Language is often inefficient. Even in the most common and used phrases, often the negative and positive can sound very similar, making it difficult to understand the meaning sometimes unless you understand the context. For example, in French:
C’est plus propre – It’s cleaner (more clean)
Ce n’est plus propre – It’s no longer clean
BUT also it’s common to omit the n’ when speaking quickly so in effect the second sentence can sound identical to the first sentence – and they are pretty much opposite in meaning!
I can do it
I can’t do it. (In standard English we hear the difference in vowel sound in “can” and “can’t”)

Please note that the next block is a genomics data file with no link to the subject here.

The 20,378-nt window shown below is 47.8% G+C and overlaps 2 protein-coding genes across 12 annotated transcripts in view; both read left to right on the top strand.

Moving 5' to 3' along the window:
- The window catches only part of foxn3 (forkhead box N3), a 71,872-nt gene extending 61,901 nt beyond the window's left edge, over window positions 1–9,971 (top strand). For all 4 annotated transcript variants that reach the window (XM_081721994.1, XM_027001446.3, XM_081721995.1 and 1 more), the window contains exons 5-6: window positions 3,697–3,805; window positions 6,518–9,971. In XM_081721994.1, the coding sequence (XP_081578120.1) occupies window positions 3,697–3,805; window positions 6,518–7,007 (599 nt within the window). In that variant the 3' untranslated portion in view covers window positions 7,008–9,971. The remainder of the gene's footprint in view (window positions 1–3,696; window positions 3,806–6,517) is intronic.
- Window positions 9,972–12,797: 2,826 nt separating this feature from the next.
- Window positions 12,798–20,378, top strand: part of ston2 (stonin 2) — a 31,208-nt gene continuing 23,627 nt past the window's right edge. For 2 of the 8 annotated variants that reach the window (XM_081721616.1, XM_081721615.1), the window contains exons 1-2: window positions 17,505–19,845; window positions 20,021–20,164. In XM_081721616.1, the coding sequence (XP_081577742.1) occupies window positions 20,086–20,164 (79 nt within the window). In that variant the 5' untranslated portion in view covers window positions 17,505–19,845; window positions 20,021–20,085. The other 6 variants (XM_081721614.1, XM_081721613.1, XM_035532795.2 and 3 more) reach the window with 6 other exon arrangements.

But there’s often a problem when someone’s accent doesn’t differentiate between the two vowels. Because there are many second language speakers now of English through business, tourism and migration, it’s getting harder to hear this difference in vowels. There are possibly some native speakers with different accents who also pronounce these two words similarly – and it’s common for the final “t” to be almost silent.
There are other examples, will think!
But just to say, when opposites in a language sound very similar, that’s not very logical, is it?